A tort happens when one person’s conduct results in harm to another. If a tort is intentional – such as an assault and battery – it can be grounds for a criminal case, but it can also be the foundation of a civil case.
While many intentional torts result in serious pain, suffering and loss for the victims, it can be difficult to recover damages for a number of reasons. The first is that most tortfeasors (alleged wrongdoers) in intentional tort cases are not independently wealthy. That means simply proving the case won’t be enough. There has to be a way to actually collect on whatever damages are imposed. In other types of injury cases, this is usually a matter of identifying the tortfeasor’s insurance company and reviewing the policy. But with intentional torts, it’s trickier because most insurance companies – auto, homeowner insurance, umbrella insurance, etc. – won’t cover injuries caused by intentional harm. It’s sometimes referred to as an “intentional loss exclusion.”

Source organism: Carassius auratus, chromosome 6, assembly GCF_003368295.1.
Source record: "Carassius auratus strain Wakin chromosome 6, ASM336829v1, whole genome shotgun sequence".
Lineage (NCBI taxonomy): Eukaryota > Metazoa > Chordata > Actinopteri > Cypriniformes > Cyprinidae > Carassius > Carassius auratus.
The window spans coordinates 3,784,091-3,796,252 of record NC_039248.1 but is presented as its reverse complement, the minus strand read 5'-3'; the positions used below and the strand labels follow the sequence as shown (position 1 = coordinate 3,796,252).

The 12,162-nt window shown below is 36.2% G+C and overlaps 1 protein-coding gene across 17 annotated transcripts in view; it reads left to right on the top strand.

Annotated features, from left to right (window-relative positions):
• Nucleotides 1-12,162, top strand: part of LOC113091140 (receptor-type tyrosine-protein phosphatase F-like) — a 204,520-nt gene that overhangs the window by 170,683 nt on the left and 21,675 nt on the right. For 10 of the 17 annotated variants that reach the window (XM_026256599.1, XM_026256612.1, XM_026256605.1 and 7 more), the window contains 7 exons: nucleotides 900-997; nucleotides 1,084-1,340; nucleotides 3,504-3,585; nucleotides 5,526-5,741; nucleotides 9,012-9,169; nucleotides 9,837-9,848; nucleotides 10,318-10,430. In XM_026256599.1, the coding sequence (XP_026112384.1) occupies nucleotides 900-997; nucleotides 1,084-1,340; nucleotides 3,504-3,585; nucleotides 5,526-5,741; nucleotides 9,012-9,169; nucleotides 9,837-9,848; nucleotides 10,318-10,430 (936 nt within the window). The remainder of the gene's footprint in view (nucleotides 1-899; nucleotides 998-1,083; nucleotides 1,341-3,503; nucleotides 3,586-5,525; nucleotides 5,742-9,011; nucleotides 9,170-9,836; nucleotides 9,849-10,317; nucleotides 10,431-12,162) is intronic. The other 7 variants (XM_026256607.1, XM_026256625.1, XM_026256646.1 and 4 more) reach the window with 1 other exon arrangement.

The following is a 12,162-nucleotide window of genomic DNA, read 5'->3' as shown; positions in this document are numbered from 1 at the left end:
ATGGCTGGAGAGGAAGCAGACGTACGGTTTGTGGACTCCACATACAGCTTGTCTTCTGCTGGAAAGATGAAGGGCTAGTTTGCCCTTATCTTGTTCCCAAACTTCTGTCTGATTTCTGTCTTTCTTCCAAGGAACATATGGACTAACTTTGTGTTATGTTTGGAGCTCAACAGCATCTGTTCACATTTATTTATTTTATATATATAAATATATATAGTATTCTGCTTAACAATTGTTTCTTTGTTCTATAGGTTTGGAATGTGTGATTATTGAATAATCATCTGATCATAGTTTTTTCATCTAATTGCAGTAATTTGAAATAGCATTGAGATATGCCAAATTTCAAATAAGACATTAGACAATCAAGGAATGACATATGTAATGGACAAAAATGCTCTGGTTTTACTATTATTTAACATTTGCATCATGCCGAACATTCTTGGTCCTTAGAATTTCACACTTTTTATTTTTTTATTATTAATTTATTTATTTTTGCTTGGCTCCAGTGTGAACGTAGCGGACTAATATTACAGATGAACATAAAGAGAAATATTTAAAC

Some policies may have some narrow exceptions to this, so it’s important for your attorney to analyze it closely. It may also be possible to hold a third party – such as a tortfeasor’s employer – vicariously liable. However, it will depend on the individual circumstances. Continue reading